Boffy said...

The problem with the last proposal, Phil, is that it sounds a bit like the economy of the old USSR and eastern Europe i.e. people being provided with what were really none jobs.

If there is really no demand for the goods or services that these workers then produce then this amounts as Marx demonstrated, to being not "socially necessary labour-time", it and the labour-time involved in the constnt capital used by these workers, is then essentially wasted and destroyed.

Yet, these means of production, and the wages of the workers involved in this non-necessary labour-time have to be paid by somebody. In reality, under Capitalism that means by other workers in higher taxes. In the end it was this kind of thing that both turned workers in Britain and elsewhere off nationalised industries, and also collapsed the economies of eastern Europe, and other statised economies.

We need workers being involved in what it is they want produced, and also in the process of employing workers to produce them. In short we need something like Service Commissioning Co-ops for things like Public Housing, Health Services, Education and so on. They need to have resources to spend on these services. We then need Worker Co-operatives to provide serices such as housing construction, health, education, social care and so on (some of these alredy exist, but we need them to be democratised and worker owned and controlled). Then unemployed workers can be given real jobs, on proper wages.

Paul Mason's account of how Spanish workers are occuping land, and beginning to farm it, is an example of the way to go. The example of the way the US Steel Workers have formed an alliance with the Mondragon Co-ops, to take over firms across North America, and turn them into worker owned co-ops, is also along the right lines. In the US, quite significant numbers of workers who were facing job losses have already saved their jobs and established profitable companies down this route.

Phil said...

A guaranteed job? Where from?

What we need is a return of the philosophy that the government doesn't let people starve - even nasty idle people who you wouldn't want living next-door to you. That basic sense of social responsibility evaporated under Thatcher, and New Labour wasn't the one to bring it back.

Phil said...

Hi Boffy, I agree with you on co-ops. I am certainly not not interested in repeating the problems that bedevilled the bureaucratically planned economies of the East. Perhaps the way of going about it is through some socialist outsourcing along the lines you're suggesting. Rather than the heavy hand of the state or profiteering incompetents like A4E being responsible for running it, the agency responsible for providing work could be set up along cooperative lines and focus itself on socially useful labour.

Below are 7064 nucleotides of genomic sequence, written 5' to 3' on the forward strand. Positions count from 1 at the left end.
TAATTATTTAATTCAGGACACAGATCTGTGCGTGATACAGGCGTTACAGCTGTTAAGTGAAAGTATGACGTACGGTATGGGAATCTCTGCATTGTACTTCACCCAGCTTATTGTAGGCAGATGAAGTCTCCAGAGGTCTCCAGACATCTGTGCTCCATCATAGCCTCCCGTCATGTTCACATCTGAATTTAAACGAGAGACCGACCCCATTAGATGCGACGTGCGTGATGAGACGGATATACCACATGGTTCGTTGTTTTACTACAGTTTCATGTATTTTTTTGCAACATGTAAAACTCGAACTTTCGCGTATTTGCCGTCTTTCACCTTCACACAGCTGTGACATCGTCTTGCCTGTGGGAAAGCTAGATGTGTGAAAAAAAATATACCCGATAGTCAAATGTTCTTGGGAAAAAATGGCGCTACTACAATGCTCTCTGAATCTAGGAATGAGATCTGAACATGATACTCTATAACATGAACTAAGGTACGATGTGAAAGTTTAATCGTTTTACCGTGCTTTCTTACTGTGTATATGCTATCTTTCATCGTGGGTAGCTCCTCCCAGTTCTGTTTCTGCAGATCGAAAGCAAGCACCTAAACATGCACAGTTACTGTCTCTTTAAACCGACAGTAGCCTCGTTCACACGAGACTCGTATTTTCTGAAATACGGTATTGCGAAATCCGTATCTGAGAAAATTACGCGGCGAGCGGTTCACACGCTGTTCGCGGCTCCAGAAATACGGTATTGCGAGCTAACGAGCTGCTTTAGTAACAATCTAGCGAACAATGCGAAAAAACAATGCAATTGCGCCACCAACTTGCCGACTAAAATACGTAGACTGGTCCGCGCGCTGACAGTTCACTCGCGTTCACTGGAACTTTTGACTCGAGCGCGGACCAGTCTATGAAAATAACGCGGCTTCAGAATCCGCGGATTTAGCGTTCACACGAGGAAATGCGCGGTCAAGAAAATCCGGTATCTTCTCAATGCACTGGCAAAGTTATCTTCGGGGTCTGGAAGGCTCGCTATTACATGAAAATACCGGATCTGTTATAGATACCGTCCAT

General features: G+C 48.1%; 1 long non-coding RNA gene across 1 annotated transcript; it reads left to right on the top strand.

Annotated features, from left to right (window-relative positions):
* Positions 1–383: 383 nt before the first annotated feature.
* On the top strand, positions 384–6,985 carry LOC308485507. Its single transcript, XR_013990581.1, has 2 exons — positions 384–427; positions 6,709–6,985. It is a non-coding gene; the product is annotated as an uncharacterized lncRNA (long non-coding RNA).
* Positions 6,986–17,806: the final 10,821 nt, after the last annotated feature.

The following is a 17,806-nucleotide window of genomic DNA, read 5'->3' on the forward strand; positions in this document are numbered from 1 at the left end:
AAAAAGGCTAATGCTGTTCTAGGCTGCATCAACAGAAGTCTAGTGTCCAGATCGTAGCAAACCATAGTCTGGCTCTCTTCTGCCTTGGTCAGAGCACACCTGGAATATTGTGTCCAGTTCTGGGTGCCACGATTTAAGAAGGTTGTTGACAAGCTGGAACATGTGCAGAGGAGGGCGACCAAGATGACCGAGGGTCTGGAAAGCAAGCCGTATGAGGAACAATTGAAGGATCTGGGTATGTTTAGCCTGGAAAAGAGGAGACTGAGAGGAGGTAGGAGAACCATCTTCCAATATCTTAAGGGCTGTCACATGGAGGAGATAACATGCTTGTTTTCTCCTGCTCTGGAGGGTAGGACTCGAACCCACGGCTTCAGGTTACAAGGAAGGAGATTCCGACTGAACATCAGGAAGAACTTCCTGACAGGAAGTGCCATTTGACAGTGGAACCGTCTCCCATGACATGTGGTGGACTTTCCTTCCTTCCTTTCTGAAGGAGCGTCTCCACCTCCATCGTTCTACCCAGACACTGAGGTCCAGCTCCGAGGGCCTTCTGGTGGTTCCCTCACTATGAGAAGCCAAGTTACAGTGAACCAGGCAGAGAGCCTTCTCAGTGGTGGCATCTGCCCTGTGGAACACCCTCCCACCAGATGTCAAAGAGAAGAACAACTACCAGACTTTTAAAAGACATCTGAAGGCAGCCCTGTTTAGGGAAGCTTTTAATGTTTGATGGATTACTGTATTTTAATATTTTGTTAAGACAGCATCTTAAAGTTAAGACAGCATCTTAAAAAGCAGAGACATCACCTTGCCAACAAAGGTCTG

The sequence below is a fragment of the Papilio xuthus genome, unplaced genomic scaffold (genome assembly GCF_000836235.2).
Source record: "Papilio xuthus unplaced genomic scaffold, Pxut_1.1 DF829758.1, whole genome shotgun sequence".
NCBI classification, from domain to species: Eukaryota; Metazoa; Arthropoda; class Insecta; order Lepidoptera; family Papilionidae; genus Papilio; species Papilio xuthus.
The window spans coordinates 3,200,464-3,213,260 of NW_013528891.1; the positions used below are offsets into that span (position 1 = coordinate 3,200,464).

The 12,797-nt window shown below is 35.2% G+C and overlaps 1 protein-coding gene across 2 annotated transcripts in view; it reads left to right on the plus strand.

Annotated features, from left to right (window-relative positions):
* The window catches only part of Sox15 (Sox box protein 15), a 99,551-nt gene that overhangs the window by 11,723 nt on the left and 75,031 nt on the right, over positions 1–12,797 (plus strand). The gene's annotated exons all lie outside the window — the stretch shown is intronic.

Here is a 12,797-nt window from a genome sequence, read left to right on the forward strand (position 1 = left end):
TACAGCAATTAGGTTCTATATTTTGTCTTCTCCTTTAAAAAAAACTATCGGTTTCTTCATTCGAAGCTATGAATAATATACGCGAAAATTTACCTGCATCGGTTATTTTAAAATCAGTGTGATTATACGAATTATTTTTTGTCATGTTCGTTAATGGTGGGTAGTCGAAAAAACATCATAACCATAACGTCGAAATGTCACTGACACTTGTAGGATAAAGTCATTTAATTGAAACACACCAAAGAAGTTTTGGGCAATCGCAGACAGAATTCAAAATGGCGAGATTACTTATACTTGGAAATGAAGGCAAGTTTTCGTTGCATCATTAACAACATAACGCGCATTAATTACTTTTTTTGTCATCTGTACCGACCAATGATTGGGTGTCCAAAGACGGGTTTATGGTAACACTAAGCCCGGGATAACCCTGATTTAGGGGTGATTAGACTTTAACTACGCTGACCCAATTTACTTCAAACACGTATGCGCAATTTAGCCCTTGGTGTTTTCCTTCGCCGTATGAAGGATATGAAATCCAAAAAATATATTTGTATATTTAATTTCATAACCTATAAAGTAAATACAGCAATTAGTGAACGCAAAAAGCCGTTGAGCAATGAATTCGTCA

Given the numbers of public services being shut down, I have no doubt work of this nature is 'objectively' available.

Phil said...

The need is there, Phil. Society has the resources to pay that work too.

Under the sketchy proposal here, the social contracyt works something like this: people who are unemployed are expected to seek work, and society reciprocates by supporting them in the mean time and, after a period of time, provides work. Responsibility is always a two-way street.

Boffy said...


I agree. Some time ago I put forward an idea that the Trades Unions should establish their own Employment Agency. That means that, this Agency would then be a monopoly supplier of Labour Power.

It means that it would refuse to supply labour-power to employers who did not pay a living wage, or TU rates of pay. It was the idea behind Robert Owen's General Consolidated Trade Union, and is similar to the IWW idea of One Big Union.

But, to work it really must have something like a monopoly i.e. the vast majority of workers have to sign up with this agency. The benefits of doing so are obvious, and the more succesful it was, the more obvious they would be. The problems are also obvious.

Workers will only sign up if it can provide them with that well paid work, or an equivalent income. So, it would require considerable funds to sustain workers when not in employment. As I've said in the past this is where I see a role for the Trades Unions getting control of workers Pension Funds, so that these massive funds can be used in this way. But, its also where establishing Co-ops comes in, and I see an important role in relation to your latest blog on regeneration.

Local Communities/neighbourhoods could utilise existing organisations - TRA's, neighbourhood Watch, Housing Co-ops - to establish commissioning Co-ops for work that needs to be done. The TU Employment Agency could supply local worker owned Co-ops with unemployed labour, or else provide these workers with employment directly doing the jobs required like street cleaning, grounds maintenance, repairs and construction and so on. They could also provide training where necessary.

I'm sure that some would argue about Workfare and so on, but I think it is quite different for local workers organisations providing jobs and welfare support to require members of their community to do reasonably paid work where it can be provided, than it is for the Capitalist State to do this to provide profits for Capital.

It is a necessary element of building a workers alternative to Capital, and would apply as much under a Workers State, as it does under Worker owned Co-operative production and provision.